Kholmati Kholik is addressing the issues of migration during the Youth ECOSOC Forum in UN HeadquartersOne highlight of his work with IOM took place when Kholmat represented the organization at the ECOSOC Youth Forum entitled ‘Youth Engagements in the Transition from MDGs to SDGs: What will it take?’ which took place in February 2015 at the UN Headquarters in New York. ‘There I had a chance to describe the critical migration situation in Tajikistan and invite policy-makers to include this issue in the Sustainability Development Goals’.

According to Kholmat, the most effective solution to the labor migration problem is creating opportunities for young people at home. However, achieving results will require a lot of time and resources. ‘Such big change cannot be brought in a day. I think we should start by taking small steps. For example, the government can introduce grant programs inviting Tajik professionals who are living abroad to bring their skills back to the country. There should also be trainee and internship programs for high schools students’.

Navruz celebration in orphanage for disables in HisprHe believes that his experience of organizing youth projects as a FLEX alumnus and as an Alumni Coordinator was extremely useful in his career.  Serving as a FLEX Alumni Coordinator of Tajikistan in 2011-2012 Kholmat implemented a wide range of community projects in the capital and regions. Together with other FLEX alumni he reconstructed bathrooms in a children’s tuberculosis center in a rural area, conducted English language camps for orphanages, and facilitated hygiene projects. In the winter of 2013 he was part of a fundraising campaign to buy 300 sets of winter clothing for children at the Hisor Orphanage for children with disabilities.  ‘Initially we planned only a New Year’s party, but it turned into a much larger, long-lasting, and multi-faceted project.  The initiative was a huge success; in just three weeks with the help of local and international community, FLEX alumni fundraised over $2,500, which covered all the necessary costs. Since then, alumni have organized multiple fundraising events for the Hisor Orphanage and run hold regular language and skills training classes for the children.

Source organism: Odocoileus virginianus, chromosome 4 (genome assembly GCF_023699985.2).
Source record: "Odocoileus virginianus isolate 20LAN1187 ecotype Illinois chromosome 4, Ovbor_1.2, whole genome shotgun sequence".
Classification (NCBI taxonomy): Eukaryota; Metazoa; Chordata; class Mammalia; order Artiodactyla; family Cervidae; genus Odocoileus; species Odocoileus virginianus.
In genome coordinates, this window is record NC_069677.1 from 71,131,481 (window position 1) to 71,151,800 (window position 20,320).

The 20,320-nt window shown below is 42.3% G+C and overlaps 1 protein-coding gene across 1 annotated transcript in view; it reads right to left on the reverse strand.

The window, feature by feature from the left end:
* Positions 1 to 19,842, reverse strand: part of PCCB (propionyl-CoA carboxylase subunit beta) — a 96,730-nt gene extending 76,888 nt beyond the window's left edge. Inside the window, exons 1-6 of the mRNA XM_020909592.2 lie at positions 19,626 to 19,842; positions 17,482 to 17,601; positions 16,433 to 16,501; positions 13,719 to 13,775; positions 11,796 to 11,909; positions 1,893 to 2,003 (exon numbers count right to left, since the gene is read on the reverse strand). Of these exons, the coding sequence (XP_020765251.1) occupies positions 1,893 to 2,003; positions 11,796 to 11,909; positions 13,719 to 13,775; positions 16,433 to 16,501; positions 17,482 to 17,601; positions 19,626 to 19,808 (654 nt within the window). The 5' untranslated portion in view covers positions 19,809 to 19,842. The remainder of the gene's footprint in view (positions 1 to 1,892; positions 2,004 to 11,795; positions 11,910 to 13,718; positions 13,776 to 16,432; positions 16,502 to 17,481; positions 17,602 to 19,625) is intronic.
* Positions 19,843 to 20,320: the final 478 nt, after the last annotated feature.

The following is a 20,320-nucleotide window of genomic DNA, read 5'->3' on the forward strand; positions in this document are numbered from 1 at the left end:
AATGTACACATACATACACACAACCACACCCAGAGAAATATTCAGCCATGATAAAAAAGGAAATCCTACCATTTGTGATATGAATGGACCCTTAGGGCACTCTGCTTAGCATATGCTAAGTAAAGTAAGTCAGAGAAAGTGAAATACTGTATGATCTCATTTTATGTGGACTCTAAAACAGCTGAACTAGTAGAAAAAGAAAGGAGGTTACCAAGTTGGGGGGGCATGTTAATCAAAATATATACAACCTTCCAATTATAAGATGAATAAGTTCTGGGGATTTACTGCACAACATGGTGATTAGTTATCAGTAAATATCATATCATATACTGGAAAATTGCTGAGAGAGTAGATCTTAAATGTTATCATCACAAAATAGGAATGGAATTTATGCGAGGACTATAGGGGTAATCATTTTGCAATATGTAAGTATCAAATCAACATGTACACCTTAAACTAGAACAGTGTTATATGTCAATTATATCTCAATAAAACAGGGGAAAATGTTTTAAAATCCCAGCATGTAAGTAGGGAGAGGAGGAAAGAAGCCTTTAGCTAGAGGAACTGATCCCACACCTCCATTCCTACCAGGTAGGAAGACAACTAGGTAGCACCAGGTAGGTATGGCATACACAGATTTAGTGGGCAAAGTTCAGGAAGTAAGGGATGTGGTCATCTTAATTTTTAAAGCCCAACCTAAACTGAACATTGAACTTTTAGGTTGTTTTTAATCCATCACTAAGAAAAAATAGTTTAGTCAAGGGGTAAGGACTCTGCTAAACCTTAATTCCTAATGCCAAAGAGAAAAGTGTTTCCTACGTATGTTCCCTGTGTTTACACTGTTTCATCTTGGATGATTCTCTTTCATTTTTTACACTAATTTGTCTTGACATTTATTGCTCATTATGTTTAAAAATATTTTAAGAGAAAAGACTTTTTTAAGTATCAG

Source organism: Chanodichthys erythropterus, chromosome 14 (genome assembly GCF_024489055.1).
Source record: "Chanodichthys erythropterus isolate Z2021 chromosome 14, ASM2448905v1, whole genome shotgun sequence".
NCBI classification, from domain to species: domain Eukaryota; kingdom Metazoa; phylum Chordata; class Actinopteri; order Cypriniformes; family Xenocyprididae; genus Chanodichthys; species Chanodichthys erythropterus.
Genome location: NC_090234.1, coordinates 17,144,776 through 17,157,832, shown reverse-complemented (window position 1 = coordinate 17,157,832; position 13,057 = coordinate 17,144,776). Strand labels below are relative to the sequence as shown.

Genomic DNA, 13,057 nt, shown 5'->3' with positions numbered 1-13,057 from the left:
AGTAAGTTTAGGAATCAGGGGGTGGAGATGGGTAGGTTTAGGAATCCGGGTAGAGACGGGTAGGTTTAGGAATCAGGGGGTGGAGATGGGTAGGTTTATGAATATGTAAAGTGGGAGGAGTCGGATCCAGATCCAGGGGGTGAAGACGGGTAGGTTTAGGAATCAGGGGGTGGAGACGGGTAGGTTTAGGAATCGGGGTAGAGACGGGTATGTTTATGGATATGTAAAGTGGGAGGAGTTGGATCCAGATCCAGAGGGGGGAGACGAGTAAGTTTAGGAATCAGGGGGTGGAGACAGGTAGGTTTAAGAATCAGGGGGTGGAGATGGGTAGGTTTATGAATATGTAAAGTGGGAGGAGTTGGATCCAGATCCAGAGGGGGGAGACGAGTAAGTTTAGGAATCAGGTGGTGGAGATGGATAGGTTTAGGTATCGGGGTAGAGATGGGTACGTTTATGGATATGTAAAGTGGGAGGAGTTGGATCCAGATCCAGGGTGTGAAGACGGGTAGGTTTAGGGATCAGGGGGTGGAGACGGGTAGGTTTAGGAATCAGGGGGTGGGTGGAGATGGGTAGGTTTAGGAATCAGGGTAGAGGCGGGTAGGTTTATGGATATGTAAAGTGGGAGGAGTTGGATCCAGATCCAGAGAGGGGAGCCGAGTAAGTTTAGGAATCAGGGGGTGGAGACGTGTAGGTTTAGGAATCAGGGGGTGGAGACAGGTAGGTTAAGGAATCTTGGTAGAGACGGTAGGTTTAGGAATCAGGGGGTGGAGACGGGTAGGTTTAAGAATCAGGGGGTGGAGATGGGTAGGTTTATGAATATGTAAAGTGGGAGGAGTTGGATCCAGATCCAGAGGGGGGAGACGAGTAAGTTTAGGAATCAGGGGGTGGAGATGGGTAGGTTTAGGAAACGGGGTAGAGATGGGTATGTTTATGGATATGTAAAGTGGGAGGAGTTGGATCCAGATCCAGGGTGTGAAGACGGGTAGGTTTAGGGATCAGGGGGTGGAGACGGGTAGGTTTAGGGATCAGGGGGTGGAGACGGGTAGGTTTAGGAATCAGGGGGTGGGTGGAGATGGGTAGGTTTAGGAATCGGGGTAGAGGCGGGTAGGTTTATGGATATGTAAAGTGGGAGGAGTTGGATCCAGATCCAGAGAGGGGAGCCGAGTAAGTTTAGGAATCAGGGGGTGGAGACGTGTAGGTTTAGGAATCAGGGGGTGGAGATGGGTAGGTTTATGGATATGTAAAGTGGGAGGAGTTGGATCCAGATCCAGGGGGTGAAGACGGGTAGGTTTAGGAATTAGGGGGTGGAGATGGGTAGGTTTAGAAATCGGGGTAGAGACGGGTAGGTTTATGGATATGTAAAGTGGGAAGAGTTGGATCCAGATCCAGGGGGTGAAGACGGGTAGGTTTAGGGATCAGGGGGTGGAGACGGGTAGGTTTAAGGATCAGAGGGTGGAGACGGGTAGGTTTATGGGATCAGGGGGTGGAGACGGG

Inspired by the success of the Hisor Orphanage campaign, Kholmat later fundraised $150 to purchase a wheelchair for his neighbor’s son who has cerebral palsy. ‘His father worked in Russia and the family didn’t have much money. I posted the story on Facebook and with donations from local FLEX alumni and American Councils’ staff the necessary sum for a wheelchair was quickly gathered’.  With successes like these, Kholmat has the confidence to move forward in making positive change in his community.

After completing a master’s degree, Kholmat plans on spending a few years working in Germany before eventually returning to Tajikistan. ‘I would love to build on my professional experience and bring all of the new skills back to my country. I hope to be useful in Tajikistan and contribute to the country’s development. The experience that triggered this ambition and made other opportunities possible was the FLEX program’.

Article written by Tatyana Movshevich